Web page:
PMW 2018-095 by Kevin DeYoung (The Gospel Coalition)
One of the first and most recurring things my kids have learned—at Sunday school, in Christian school, and around the dinner table—has been the Ten Commandments. In fact, my middle three children love to sing (incessantly!) the Ten Commandments song they learned for last year’s choir concert. As a Presbyterian pastor—but more so, as a Christian—I consider it one of my most obvious responsibilities that I teach my kids the joyful responsibility of knowing and obeying the Ten Commandments.
Could it be that I, along with countless other Christian parents and pastors, am making a mistake? Continue reading
PMW 2018-087 by Victor Couture
(This is part 2, continuing the previous article)
Standing Precedent Considered
Let’s now consider God’s “no molesting [vexing] a stranger” commands from Exodus and Leviticus. Israel’s Remembrance of being strangers/sojourners in a far off country was to be of special interest in observing this command.
In what way, and where, were they strangers? There were three particular incidents of this sojourning happening (which Peter Leithart dutifully notes in his study – as linked later-on in this article). Except for the one ordeal that spanned five centuries, they were rather short dramas of intrigue. Continue reading
PMW 2017-076 by Kenneth L. Gentry. Jr.
Postmillennialism is an optimistic eschatology. In its definition (as I give in my “Definition” page of this website), one expectation of postmillennialism is that “increasing gospel success will gradually produce a time in history prior to Christ’s return in which faith, righteousness, peace, and prosperity will prevail in the affairs of men and of nations.”
Contrary to some opponents of postmillennialism, it is essentially social-gospel liberalism. However, the postmillennial hope of righteousness and peace prevailing on the earth is a concrete expectation. Not just any sort of “righteousness” and peace will do. Postmillennialism expects God’s grace to change men so that they will live in terms of God’s Law. Continue reading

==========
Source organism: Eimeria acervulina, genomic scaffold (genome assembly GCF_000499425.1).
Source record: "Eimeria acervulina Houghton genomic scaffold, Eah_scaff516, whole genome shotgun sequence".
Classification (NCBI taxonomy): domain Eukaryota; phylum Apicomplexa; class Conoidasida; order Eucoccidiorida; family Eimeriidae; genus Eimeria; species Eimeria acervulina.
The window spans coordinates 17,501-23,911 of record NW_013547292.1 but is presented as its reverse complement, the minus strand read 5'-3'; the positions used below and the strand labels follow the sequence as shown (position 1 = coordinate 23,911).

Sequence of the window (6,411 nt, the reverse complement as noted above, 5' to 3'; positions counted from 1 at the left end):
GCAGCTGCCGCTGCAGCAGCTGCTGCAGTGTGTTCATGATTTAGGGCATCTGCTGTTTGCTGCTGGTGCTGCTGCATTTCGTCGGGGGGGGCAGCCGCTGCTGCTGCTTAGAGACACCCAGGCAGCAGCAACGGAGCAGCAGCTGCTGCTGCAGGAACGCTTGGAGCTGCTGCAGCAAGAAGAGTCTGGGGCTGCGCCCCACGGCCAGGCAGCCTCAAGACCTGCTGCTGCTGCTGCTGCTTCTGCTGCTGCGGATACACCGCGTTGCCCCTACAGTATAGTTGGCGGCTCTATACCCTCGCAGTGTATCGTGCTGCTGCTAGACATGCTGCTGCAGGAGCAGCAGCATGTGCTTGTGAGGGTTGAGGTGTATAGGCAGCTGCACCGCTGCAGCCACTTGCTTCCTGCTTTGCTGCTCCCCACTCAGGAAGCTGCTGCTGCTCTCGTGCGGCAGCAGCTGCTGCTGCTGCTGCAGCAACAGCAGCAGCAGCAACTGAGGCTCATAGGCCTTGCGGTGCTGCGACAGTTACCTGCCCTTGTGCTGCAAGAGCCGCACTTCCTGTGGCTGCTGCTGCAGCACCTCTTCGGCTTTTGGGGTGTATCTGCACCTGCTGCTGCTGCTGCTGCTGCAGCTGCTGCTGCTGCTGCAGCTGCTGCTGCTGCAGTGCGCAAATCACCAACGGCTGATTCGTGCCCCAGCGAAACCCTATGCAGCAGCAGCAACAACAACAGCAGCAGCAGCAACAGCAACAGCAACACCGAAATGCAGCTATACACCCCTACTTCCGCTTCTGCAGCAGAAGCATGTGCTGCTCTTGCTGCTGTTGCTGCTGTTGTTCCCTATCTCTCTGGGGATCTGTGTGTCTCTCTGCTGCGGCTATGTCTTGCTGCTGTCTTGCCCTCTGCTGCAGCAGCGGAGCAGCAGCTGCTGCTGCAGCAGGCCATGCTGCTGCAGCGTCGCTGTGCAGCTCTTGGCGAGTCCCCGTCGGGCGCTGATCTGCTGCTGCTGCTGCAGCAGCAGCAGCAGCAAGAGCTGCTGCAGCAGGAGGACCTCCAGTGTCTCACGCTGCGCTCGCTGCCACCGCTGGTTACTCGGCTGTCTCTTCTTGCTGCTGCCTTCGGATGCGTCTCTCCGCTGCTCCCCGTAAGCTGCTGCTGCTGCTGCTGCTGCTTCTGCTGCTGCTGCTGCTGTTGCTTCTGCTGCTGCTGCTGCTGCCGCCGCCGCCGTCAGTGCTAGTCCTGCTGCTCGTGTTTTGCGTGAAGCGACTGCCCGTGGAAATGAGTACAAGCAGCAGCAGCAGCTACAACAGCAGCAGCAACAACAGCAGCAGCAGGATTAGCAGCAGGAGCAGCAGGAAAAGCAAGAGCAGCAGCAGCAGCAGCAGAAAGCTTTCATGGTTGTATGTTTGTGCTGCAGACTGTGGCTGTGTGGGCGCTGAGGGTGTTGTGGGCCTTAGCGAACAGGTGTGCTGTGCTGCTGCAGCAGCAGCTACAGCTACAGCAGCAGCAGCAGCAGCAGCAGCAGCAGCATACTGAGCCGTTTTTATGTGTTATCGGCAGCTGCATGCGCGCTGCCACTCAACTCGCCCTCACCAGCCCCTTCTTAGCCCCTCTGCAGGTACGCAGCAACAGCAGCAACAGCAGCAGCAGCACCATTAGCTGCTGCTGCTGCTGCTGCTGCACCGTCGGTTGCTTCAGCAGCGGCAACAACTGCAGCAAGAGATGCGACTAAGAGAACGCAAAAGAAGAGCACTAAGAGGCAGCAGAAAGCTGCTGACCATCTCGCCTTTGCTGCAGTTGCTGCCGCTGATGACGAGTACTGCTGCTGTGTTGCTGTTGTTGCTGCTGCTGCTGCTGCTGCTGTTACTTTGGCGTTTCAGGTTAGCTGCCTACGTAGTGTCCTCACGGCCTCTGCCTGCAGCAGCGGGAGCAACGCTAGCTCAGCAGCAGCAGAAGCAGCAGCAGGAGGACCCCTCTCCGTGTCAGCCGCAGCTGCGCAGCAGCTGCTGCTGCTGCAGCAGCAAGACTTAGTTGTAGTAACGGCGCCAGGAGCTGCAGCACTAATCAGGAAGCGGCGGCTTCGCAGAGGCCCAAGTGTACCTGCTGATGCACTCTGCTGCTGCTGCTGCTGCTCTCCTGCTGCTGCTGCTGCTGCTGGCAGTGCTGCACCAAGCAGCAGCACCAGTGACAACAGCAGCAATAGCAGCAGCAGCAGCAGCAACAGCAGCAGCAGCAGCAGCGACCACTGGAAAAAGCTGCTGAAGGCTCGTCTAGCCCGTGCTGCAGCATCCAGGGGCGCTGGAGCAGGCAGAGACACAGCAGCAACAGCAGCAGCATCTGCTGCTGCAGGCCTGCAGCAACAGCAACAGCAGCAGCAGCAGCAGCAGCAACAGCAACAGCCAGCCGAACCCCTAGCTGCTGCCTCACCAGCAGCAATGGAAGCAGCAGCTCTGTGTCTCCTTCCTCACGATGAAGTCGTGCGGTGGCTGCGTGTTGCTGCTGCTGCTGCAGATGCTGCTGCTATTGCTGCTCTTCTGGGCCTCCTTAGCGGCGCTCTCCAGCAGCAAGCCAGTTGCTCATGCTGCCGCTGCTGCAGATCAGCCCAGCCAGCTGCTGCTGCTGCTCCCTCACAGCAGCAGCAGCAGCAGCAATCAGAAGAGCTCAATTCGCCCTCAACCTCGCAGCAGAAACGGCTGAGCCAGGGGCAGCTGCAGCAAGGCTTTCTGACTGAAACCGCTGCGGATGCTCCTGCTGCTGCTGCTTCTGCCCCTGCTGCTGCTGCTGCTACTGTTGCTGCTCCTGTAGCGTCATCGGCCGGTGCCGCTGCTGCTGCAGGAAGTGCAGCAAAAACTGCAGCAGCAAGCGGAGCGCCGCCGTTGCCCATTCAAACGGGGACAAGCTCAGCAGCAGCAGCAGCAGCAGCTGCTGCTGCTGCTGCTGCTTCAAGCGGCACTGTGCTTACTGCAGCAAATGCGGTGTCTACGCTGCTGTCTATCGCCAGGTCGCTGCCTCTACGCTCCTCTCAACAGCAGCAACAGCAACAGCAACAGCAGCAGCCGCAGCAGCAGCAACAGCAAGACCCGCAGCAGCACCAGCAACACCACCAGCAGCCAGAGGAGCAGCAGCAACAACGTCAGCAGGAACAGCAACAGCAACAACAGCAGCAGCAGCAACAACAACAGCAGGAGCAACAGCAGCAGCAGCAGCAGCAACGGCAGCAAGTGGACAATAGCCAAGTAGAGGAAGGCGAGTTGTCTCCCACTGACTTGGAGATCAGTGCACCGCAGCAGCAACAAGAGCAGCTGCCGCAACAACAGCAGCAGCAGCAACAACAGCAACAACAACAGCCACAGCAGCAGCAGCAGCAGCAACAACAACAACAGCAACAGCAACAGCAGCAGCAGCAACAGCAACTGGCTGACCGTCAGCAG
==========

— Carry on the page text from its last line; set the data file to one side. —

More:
PMW 2018-049 by Stephen Altrogge (The Blazing Center)
Gentry note: One of the evangelical tragedies of our times is the dismissal of the Old Testament, as if it were God’s word emeritus. Too many in the contemporary church are preaching a truncated gospel based on a truncated Bible. Andy Stanley, son of famous Baptist pastor Charles Stanley, became a tragic case-in-point when he recently declared himself unhitched from the Old Testament. Stephen Altrogge demonstrates the faulty logic of such a declaration in his amusing expose of Stanley’s error.
Following the advice of pastor Andy Stanley, I just unhitched Jesus from the Old Testament. Boy does it ever feel good to be rid of that old thing. It totally cluttered up the first 2/3 of my Bible. And really, it was so irrelevant to modern Christians, am I right?
Plus, have you ever tried to find the book of Habakkuk? It’s like trying to find a needle in a stack of needles, which I can tell you from experience is extraordinarily painful. Continue reading
PMW 2018-032 by Kenneth L. Gentry, Jr.
As Christ’s kingdom advances to greater fulfillment in the world, it will establish a full world and life view. Thus, it will impact the laws of men and nations. One aspect of this advancing endorsement of law is the principle of capital punishment. Though capital punishment is rejected in most European nations and only partly maintained in America, it is important that the Christian understand the obligation to a Bible-based criminal justice system.
In Genesis 9:6 God establishes his covenant with Noah as he disembarks the Ark to repopulate the world. One of the principles he establishes in this covenant is that of capital punishment. Genesis 9:6 reads: “Whoever sheds man’s blood, by man his blood shall be shed, For in the image of God He made man.” Thus we have here a justification for one man taking the life of another: because man is in the “image of God” he may therefore act for God on just occasion. Continue reading
PMW 2018-029 by Kenneth L. Gentry, Jr.
A reader has written to ask me about the implications of Matt. 5:17 for new creation theology. I thought our interaction might be helpful to PostmillennialWorldview readers.
“I have a question for you that has bothered me off and on. As a partial preterist, I defend the interpretation of “New heavens and Earth” as the figurative establishment of the New Covenant and the passing away of the old heavens and earth as the passing of the Old Covenant. But as a reluctant theonomist, this puts pressure on my understanding of Matt 5:17 (Jesus saying that the Law will not pass away until the heavens and earth pass away). Because that would seem to indicate then that the binding authority of the Mosaic Law DOES pass away with the Old Covenant if we maintain a consistent interpretation of the ‘heavens and earth’ metaphor as covenants. See what I mean? How do you understand this conundrum?”
PMT 2018-026 by Kenneth L. Gentry, Jr.
A casual reading of Deuteronomy after Deut. 5 appears to present a random collection of laws. Yet a general scholarly consensus discerns a basic organizing principle: these laws follow the order of the ten commandments.
In this, the largest section of Deuteronomy, Moses provides the commandments’ broader implications by offering practical applications (cf. Deut. 1:5). Though the outline is not overtly presented by Moses, given Moses’s orderly mind and compositional skills, along with the outline’s general fit, it is strongly suggested. Continue reading